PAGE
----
Tuesday, 25 September 2007

AJAX and Enterprise Extender

I have seen the future and it works – so said Lincoln Steffens back in 1921 after a visit to Russia in 1919. But that’s exactly the way I felt after seeing a demo of William Data Systems’ (www.willdata.com/) new product called Ferret.

I’ll get to exactly what Ferret does in a moment, but what I saw that I believe to be the future of computing was the amazingly fast AJAX user interface. Let me explain… A user working from a browser loads the address of the monitor. There are then the usual security routines to go through (one screen linked to RACF etc), but while you’re typing in your userid etc, AJAX is downloading all the Javascript etc that is needed to make the thing work. The next thing you see are about half a dozen windows showing what’s going on – like any good monitor would – but what’s so futuristic is that all the “pages” as they would be on a 3270 screen are sitting there at one time. A user can shut down unwanted pages and re-open them later, but more importantly, they can drill down for more information. And, because it’s AJAX, the screen refresh is very fast indeed. Lists can be sorted – although that’s not that clever – but new monitor information also appears on your screen in the blink of an eye – and that is impressive. There are also a large number of organized drop-down menus to help users select what information they need to view. Because Ferret maintains its own records, it’s very easy to use the product to see trends and peak usage, etc.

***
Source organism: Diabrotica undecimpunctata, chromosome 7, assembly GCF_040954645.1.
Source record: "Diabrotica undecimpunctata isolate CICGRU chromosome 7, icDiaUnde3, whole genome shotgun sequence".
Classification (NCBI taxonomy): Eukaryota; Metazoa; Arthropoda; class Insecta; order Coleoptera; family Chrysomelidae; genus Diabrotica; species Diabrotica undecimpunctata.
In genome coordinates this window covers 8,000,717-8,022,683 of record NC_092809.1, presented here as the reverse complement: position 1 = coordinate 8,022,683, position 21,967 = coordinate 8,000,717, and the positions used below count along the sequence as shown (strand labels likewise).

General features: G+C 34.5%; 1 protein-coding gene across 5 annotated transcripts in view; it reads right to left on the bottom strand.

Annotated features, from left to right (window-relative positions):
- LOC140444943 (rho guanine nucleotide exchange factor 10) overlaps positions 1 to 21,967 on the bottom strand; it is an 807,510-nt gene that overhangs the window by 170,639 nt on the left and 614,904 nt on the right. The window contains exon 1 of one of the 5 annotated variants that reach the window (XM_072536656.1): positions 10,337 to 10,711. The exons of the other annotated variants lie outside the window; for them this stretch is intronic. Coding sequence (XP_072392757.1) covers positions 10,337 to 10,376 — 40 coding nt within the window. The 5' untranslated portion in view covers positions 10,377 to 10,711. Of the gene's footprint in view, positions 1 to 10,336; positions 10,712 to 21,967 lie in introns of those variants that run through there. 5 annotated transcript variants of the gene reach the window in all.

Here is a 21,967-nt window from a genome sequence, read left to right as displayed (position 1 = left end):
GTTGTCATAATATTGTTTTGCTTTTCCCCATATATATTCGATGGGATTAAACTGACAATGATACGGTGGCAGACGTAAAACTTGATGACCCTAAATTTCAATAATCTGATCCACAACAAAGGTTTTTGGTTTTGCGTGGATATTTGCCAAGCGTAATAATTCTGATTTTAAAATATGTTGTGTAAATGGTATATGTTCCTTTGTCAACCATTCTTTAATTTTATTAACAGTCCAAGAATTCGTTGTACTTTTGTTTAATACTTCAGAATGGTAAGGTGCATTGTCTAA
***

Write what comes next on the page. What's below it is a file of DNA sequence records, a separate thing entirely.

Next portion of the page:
So what actually is Ferret? Well it’s a separate product from Implex (which is perhaps WDS’s best known monitor product), and it monitors Enterprise Extenders. Now many traditional IBM sites have clung on to their old technology because it works and have large SNA networks and old 3745 hardware, even though they now also have IP networks running. Enterprise Extenders and APPN/HPR were introduced some time ago by IBM, but perhaps only in the past two years has there been much of a growth in their adoption. To find out what’s going on in this APPN/HPR environment can require up to seven VTAM commands and then a lot of cutting and pasting of responses. To be able to monitor over time means that these commands need repeating and records of the responses kept somewhere. This is a bit tricky, so many sites just assume because everything seems to be working, it must be working well – not a good assumption!

IBM introduced some SNA Management APIs with z/OS V1.5 that made it easier to get information about performance than using half a dozen VTAM command, but it is still not easy. That’s why WDS came up with their new product. The product carries out configuration monitoring, EE activity monitoring, and EE performance monitoring. There are diagnostic tools, and alerting capabilities. So, it’s interesting in itself because of what it can monitor, but, as I said above, what really makes it interesting is the incorporation of AJAX technology to make it work so quickly and effectively from a user’s browser.

I’m sure we’ll be seeing a lot of companies taking this route with their products in the near future, but here’s a product that does it now and it works brilliantly.

If you want more information, the product GAs at the end of this month. It’s certainly worth a look.

No comments: